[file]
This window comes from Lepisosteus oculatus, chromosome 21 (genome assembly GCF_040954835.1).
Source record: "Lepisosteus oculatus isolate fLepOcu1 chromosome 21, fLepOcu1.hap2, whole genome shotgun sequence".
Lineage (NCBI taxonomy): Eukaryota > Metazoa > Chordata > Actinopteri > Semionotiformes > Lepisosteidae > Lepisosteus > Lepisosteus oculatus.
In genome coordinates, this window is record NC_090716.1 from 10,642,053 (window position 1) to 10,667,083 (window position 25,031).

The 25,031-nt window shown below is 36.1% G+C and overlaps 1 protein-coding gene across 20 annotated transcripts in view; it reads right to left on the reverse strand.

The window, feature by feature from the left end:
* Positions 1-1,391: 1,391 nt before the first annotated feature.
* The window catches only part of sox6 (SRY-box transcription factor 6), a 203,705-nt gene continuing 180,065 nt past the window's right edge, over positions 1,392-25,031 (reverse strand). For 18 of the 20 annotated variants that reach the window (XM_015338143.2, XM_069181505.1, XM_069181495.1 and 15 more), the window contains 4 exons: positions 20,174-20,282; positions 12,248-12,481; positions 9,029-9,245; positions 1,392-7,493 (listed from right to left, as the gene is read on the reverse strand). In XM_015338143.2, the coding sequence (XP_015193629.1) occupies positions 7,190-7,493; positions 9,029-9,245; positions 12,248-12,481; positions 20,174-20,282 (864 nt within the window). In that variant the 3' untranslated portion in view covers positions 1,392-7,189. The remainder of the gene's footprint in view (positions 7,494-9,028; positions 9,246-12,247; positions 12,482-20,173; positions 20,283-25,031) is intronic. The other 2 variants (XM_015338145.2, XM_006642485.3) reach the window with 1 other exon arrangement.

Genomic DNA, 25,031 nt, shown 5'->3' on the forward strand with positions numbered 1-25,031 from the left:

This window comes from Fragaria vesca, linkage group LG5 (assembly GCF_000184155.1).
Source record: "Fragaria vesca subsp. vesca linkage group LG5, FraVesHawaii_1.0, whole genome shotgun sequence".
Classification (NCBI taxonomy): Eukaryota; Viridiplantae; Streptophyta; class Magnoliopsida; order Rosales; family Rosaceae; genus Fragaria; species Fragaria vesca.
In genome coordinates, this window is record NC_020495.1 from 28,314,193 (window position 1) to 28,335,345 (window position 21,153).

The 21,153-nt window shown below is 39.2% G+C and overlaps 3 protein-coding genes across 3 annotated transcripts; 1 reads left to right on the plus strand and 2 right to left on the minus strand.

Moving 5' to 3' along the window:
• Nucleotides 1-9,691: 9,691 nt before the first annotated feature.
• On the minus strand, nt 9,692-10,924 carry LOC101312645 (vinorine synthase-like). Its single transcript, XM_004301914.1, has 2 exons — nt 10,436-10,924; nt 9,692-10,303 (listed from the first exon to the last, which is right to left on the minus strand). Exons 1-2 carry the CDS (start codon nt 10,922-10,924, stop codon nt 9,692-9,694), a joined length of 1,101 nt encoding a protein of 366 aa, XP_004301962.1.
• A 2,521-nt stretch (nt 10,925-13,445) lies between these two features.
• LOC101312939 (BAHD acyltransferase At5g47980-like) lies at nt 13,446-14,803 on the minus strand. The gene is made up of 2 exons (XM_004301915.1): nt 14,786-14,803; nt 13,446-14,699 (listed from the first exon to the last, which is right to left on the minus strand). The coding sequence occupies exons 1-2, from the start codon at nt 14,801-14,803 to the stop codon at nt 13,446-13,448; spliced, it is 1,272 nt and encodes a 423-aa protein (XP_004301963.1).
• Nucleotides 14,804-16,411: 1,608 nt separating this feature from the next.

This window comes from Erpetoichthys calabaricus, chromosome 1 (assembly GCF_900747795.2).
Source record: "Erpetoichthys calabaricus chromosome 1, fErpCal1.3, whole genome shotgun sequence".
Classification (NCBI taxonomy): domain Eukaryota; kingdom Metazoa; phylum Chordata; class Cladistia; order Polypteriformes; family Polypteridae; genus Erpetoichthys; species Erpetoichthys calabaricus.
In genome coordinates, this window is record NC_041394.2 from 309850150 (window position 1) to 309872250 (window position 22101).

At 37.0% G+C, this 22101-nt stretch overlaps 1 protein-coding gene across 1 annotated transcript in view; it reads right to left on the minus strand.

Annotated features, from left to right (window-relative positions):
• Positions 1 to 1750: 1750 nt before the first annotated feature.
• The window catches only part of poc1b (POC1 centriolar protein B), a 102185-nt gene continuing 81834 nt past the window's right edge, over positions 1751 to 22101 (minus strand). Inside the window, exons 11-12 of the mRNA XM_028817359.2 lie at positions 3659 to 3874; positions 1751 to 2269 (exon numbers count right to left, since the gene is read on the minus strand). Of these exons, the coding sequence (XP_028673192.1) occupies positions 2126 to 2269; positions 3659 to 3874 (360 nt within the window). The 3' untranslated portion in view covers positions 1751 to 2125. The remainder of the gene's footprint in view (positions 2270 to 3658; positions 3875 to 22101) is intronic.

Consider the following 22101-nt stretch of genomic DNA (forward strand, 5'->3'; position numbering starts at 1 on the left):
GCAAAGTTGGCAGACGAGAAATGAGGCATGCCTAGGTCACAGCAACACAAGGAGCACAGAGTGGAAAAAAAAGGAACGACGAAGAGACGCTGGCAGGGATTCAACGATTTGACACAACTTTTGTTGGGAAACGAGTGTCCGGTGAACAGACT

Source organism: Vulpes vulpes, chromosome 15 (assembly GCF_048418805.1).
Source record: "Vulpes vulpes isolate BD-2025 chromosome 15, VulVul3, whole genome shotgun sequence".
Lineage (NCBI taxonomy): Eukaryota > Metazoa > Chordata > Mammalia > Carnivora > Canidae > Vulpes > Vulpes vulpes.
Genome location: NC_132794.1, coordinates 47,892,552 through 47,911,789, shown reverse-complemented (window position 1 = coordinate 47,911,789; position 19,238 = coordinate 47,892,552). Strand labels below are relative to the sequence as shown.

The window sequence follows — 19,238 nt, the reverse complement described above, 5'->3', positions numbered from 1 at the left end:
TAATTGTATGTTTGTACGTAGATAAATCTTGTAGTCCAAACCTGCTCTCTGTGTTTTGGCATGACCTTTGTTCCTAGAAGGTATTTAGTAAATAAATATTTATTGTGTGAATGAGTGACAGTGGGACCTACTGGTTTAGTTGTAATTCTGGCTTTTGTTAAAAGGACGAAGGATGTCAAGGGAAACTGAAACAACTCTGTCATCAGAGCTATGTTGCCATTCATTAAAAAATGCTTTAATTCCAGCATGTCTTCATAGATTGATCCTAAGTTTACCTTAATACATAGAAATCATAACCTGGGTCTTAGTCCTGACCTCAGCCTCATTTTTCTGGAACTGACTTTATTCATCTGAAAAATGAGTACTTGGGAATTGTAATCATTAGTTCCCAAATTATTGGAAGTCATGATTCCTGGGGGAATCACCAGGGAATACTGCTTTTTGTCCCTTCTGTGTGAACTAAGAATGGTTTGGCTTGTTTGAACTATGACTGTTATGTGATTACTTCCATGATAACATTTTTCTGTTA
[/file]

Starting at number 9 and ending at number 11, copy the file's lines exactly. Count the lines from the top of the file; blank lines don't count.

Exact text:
Genomic DNA, 25,031 nt, shown 5'->3' on the forward strand with positions numbered 1-25,031 from the left:

This window comes from Fragaria vesca, linkage group LG5 (assembly GCF_000184155.1).
Source record: "Fragaria vesca subsp. vesca linkage group LG5, FraVesHawaii_1.0, whole genome shotgun sequence".